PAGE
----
It’s true to say the tropical palm house at Sefton Park shaped the whole life of Liverpool jazz singer, writer and entertainer George Melly.
The incongruous sight of wounded soldiers sitting and smoking among the exotic plants in the 1940s awakened a love of surrealism in the young Melly that never died.
Born in Liverpool in August 1926, Melly found his passion for modern art and jazz music after attending Stowe School.
His uncle was shipping line owner George Holt, who built up a fine collection of paintings at Sudley House, Aigburth. It included works by J.M.W. Turner, Thomas Gainsborough, Joshua Reynolds and Edwin Landseer.
Melly’s father made a comfortable living from the wool trade, but the exuberant George was determined not to follow in his footsteps.
Towards the end of the Second World War, he was already developing the flamboyant streak that would become his trademark in later life.
Melly decided to join the Royal Navy because the uniforms were ‘so much nicer’ than the other services, particularly the bell-bottomed trousers.
Unfortunately he did not serve on ships so had to make do with the regulation uniform for desk duty.
Melly could never be described as a model serviceman – he nearly faced a court martial for handing out anarchist literature. Subversion was natural to his surrealist beliefs.
After the war, he worked in a London art gallery and soon got swept up in the New Orleans jazz revival that had taken the capital by storm.
He joined Mick Mulligan’s Magnolia Jazz Band and played at the ground-breaking Alexandra Palace jazz event in January 1963. Other performing artists included Acker Bilk, Kenny Ball, Diz Disley and Monty Sunshine.
Melly mixed with writers and playwrights, including Fay Weldon and Harold Pinter with whom he wrote the show Mixed Doubles. He also took part in protests and demos with activists like Vanessa Redgrave and Salford writer Shelagh Delaney.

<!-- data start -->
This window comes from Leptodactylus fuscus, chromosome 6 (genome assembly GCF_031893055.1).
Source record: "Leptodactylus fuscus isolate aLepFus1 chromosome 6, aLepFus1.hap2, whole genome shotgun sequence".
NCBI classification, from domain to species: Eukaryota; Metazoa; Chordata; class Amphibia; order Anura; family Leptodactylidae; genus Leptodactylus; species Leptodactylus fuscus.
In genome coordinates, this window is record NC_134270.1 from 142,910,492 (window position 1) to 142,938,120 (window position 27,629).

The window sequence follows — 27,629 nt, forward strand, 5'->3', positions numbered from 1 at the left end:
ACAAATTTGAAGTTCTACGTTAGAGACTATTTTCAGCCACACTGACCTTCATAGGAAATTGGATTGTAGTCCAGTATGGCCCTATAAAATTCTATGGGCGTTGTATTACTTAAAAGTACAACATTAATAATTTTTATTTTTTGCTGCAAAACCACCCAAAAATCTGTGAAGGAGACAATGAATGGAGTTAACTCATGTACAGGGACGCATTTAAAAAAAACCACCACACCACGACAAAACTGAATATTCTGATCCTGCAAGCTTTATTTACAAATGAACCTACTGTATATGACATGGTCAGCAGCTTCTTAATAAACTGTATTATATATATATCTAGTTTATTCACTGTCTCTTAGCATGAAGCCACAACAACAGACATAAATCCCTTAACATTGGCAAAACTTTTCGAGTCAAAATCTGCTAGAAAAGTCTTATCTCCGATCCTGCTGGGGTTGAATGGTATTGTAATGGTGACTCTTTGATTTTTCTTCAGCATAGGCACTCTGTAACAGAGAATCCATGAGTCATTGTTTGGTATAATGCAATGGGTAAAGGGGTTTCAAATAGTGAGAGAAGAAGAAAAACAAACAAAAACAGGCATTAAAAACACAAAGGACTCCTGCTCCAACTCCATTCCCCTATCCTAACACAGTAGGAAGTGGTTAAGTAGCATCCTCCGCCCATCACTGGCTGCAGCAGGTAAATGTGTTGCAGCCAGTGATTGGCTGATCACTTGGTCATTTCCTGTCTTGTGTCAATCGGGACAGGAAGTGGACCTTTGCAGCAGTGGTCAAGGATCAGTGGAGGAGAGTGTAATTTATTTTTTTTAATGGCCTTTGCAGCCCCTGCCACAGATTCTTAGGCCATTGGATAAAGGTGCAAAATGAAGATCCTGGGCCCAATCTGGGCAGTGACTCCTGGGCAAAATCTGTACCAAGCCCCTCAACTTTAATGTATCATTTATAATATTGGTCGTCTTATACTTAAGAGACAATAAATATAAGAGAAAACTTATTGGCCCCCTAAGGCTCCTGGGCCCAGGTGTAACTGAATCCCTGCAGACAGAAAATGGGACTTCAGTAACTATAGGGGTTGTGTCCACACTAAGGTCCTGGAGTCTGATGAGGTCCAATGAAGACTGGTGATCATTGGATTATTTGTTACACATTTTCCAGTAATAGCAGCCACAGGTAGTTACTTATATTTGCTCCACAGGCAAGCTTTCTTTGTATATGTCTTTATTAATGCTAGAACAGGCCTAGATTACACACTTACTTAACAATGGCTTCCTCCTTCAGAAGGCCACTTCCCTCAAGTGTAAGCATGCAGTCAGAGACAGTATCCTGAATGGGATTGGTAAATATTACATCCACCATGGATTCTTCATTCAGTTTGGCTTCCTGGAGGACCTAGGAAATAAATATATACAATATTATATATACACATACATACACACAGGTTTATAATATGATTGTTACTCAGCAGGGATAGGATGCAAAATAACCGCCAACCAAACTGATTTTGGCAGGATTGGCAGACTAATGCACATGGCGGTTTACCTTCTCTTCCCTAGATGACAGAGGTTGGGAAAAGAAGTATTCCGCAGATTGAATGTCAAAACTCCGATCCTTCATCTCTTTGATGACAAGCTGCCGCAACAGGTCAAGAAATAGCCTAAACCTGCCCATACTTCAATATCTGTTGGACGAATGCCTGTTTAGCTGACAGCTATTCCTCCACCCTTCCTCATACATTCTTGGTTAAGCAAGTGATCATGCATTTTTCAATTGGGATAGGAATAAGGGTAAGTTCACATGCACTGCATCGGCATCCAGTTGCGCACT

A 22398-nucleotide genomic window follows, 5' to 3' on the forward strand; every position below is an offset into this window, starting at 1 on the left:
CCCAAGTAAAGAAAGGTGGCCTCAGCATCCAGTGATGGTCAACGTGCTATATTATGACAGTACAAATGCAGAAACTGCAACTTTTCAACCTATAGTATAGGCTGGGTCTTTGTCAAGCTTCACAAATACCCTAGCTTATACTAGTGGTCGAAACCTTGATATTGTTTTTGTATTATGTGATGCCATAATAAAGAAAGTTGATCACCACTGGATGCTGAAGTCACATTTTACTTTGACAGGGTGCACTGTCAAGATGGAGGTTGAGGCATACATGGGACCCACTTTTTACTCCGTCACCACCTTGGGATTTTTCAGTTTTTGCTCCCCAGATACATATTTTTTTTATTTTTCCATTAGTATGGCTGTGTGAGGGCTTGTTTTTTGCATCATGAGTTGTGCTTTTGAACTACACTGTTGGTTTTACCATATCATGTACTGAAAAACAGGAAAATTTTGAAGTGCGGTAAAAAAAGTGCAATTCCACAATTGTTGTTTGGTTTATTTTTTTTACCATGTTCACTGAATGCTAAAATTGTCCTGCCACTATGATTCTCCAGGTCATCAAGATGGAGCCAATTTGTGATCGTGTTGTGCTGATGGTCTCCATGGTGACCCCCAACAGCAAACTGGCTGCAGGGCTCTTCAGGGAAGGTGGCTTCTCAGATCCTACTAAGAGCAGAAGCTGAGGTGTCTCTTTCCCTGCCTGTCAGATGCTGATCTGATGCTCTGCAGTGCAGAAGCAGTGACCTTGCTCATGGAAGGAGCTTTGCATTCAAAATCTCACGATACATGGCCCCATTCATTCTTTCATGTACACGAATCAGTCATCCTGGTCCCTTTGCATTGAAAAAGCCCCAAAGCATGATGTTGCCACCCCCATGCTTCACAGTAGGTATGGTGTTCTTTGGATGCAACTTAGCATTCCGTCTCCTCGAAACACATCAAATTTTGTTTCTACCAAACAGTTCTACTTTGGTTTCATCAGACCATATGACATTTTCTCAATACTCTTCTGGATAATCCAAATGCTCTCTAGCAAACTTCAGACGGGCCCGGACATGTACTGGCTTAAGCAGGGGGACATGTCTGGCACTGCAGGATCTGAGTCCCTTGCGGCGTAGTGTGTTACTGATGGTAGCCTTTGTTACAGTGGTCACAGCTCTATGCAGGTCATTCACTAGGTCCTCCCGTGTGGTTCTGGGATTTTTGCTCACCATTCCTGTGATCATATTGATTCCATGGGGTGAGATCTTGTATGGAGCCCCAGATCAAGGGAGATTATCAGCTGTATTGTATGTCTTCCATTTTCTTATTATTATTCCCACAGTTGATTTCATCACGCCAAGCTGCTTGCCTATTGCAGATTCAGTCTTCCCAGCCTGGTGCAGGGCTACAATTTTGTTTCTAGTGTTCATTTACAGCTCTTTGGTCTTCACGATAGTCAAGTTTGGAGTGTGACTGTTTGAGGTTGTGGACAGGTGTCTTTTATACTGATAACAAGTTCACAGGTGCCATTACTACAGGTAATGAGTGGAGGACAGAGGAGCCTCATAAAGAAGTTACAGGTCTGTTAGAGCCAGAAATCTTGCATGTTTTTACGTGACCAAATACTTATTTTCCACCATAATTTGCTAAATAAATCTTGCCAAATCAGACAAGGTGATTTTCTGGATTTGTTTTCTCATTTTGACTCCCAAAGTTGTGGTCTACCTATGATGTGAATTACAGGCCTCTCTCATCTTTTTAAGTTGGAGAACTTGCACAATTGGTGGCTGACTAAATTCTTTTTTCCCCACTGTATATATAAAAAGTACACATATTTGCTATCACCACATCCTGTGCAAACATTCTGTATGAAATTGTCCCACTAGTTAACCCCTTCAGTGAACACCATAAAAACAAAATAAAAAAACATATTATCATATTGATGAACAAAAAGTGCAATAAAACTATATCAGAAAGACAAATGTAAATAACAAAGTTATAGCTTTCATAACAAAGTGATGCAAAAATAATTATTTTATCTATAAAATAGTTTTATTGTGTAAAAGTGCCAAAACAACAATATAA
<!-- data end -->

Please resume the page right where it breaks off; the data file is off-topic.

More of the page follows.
Melly’s sister, Andree, was herself an actress, appearing extensively on stage and in a series of movies. She played Gina in the 1960 Hammer Horror film The Brides of Dracula.
As music lost out to other elements in his life, Melly gave jazz a rest in the later 1960s to concentrate on writing. He was film critic for the Observer and penned the Flook cartoon for the Daily Mail.
But he was back on stage in the 1970s as the front man of John Chilton’s Feetwarmers. An accomplished jazz trumpeter, Chilton had strong Merseyside connections as he had worked with the Swinging Blue Jeans and the Escorts.
Melly stayed with the Feetwarmers until 2003, releasing a number of albums. These included Nuts in 1972 followed by Son of Nuts a year later. The LP It’s George was released in 1974 followed by Melly Is At It Again in 1976.
He made four singles with Mick Mulligan, including Heebie Jeebies and Kingdom’s Coming, and eight more with the Feetwarmers.
While many jazz singers almost paid homage to their craft, Melly was larger-than-life, rumbustious and sometimes downright rude!
The Stranglers were so in awe of Melly that they recorded a track with him in 1978. The band wrote it themselves and called it Old Codger!
Melly was instantly recognisable, dressing in striped gangster-style suits. He often wore an outsized hat and projected a decidedly louche style. His genial humour, however, always shined through.
He liked stage characters and was a keen member of the Max Miller Appreciation Society, dedicated to the comedian known as ‘The Cheeky Chappie’.
A serious art collector in his own right, Melly lectured on surrealism and became president of the Contemporary Arts Society for Wales.
Melly died of lung cancer at his London home the age of 80 in July 2007. His humanist funeral included a hearse led by a jazz band with trumpeter Kenny Ball at the front.
*Hundreds of pictures from an unforgettable decade are packed into Clive Hardy’s fascinating book Around Merseyside in the 1960s. It’s available at £9.99 plus postage and packaging.
Just go to inostalgia.co.uk to place your order or ring the hotline on 01928 503777.